Further reading of documents
On today’s first trial day after the summer break, the court read out several documents concerning various aspects of the trial.
Victims’ counsel Hardy Langer made a motion for evidence concerning an attack by Neonazis from Jena in 1998/1999 which accused Schultze had reported on his statement in court (see the report of 21 July 2016). Langer provided an article from a local newspaper discussing this crime.
Zschäpe defense attorneys Heer, Stahl and Sturm once again commented on the questions by victims’ counsel they had objected to (see the reports of 1 August and 2 August 2016), dropping some objections and maintaining others – again without given any detailed reasoning. Continue reading
Once more on Ralf Wohlleben’s ideology.
Two former detectives from the political division of the Jena criminal police who had investigated members of the “Comradeship Jena” and the Thuringia Home Guard had been summoned as witnesses today. Only one of them testified, however, as the other one was ill.
His testimony again turned into a tiring show by defense attorney Klemke after the witness had not testified the way the defense expected him to. Instead of stating that Wohlleben had not committed any xenophobic political acts, the witness reported that Wohlleben had from 1996 on organized the activities of the Nazi party NPD and the “Comradeships” in a way allowing him to remain in the background, and also gave examples of xenophobic acts. Accordingly, Klemke once again had to try to present the witness as unbelievable. Continue reading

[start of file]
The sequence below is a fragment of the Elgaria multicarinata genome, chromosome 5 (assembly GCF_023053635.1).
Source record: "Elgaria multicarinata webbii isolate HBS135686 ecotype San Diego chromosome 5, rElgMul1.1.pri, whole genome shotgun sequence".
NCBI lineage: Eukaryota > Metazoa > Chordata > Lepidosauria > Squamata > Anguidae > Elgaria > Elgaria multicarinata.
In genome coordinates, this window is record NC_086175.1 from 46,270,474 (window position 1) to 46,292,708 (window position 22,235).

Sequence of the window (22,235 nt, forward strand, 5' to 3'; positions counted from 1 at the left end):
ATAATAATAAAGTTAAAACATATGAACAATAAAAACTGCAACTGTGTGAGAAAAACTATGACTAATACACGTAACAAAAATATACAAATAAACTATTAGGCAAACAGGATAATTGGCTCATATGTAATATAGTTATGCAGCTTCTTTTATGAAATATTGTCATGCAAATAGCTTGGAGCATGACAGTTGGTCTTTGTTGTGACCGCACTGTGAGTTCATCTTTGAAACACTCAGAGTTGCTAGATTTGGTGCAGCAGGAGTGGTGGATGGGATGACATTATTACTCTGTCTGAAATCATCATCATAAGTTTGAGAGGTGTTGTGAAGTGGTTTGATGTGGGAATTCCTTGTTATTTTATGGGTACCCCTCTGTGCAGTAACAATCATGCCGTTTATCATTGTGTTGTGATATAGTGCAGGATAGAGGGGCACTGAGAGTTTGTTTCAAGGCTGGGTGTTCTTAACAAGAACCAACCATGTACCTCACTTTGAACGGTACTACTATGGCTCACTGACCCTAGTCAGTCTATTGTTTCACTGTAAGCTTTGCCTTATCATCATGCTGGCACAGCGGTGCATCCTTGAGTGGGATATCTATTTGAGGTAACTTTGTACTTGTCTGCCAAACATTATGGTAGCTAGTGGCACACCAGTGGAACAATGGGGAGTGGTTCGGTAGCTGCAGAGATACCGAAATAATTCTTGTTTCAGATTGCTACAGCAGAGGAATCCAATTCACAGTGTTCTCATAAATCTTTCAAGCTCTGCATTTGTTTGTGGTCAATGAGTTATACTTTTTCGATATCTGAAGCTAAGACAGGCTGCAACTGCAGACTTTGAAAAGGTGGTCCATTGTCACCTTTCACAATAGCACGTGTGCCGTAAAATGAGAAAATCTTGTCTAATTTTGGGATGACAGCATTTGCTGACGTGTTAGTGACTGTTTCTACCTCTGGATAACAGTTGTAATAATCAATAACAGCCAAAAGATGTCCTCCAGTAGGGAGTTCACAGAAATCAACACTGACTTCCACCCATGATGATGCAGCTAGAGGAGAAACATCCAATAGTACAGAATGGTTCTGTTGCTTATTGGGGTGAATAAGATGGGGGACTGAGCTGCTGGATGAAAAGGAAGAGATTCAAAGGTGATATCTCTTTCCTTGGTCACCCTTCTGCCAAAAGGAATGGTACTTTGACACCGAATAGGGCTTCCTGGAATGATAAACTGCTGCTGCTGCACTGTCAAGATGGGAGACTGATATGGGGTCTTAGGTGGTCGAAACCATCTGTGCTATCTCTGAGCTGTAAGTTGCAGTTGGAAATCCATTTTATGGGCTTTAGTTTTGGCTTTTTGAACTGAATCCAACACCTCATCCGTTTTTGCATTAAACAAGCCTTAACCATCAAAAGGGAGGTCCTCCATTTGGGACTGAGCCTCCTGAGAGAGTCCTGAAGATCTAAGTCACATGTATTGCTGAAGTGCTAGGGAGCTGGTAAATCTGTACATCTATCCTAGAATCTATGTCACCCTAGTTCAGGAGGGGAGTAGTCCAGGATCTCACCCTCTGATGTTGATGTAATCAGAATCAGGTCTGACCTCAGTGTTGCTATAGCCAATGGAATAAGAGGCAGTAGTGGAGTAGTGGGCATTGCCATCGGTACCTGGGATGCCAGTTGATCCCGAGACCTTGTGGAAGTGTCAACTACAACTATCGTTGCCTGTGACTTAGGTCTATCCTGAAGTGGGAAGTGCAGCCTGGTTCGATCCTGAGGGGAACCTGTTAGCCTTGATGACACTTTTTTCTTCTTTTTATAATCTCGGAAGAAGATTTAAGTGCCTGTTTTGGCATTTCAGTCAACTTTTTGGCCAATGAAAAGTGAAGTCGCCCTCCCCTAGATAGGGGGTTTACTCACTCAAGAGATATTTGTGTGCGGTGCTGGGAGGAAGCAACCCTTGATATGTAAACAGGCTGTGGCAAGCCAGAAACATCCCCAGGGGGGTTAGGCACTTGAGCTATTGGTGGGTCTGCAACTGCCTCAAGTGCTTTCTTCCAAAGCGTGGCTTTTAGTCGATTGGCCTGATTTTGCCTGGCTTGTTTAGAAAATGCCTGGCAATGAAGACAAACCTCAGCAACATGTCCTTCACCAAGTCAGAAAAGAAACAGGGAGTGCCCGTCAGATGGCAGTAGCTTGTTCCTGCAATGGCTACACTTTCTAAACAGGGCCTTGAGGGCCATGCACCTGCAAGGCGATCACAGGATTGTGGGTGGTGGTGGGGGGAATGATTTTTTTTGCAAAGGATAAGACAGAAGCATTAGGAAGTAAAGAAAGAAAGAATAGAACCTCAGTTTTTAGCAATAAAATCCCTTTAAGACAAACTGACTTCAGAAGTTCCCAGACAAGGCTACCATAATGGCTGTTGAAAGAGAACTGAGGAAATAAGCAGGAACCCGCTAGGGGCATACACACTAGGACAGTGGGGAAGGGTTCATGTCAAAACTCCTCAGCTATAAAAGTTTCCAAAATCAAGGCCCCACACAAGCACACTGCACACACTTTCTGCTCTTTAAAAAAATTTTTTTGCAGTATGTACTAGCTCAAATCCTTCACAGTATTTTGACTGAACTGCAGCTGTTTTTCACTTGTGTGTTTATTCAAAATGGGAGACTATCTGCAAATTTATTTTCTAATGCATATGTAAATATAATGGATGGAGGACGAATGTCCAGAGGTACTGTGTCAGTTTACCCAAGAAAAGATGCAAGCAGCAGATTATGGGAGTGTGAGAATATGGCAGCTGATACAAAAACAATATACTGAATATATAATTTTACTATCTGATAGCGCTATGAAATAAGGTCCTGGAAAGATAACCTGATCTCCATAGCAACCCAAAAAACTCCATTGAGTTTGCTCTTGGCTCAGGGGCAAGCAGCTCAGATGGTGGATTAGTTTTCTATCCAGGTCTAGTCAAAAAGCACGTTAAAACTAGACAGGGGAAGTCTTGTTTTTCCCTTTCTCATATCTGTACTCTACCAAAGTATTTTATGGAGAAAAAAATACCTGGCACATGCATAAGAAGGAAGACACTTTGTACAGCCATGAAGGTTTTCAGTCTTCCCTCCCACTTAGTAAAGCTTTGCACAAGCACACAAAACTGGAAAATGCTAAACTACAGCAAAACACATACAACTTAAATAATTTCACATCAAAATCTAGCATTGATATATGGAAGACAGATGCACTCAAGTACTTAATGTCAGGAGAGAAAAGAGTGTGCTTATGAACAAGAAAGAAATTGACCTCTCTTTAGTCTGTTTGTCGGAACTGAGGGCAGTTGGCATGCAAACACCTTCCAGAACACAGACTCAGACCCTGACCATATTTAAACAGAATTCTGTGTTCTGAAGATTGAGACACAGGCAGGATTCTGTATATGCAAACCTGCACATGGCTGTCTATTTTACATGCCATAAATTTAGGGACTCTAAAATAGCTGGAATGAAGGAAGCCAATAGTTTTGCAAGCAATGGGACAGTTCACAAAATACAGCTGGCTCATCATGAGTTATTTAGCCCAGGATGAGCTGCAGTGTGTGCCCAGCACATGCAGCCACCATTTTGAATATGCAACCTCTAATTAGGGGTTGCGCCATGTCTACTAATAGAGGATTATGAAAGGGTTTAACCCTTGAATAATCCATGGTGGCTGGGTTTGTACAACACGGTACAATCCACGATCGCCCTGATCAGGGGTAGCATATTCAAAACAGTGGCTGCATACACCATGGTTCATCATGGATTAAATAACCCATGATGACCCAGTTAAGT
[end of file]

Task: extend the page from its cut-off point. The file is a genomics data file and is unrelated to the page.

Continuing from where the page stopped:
More shenanigans from the Zschäpe defense, and on Wohlleben’s ideology.
Today the court had summoned a witness of the attack committed in Jena in the early 1990s which had already been subject of the testimony of several witnesses. The witness did not appear, however.
The court then planned to give the floor to Zschäpe’s counsel of choice Borchert, who planned to read out a statement on behalf of his client. Before he could begin, however, assigned counsel Heer took the microphone and began to read out a document objecting to several of the questions posed by victims’ counsel on 6 July. Borchert asked for a break, after which he allowed Heer to read out his objections and then stated that Zschäpe’s statement would only be read out after the court had made its decision. It seems that, even in the face of diverging strategies, the Zschäpe defense is united in trying to further delay the trial. Continue reading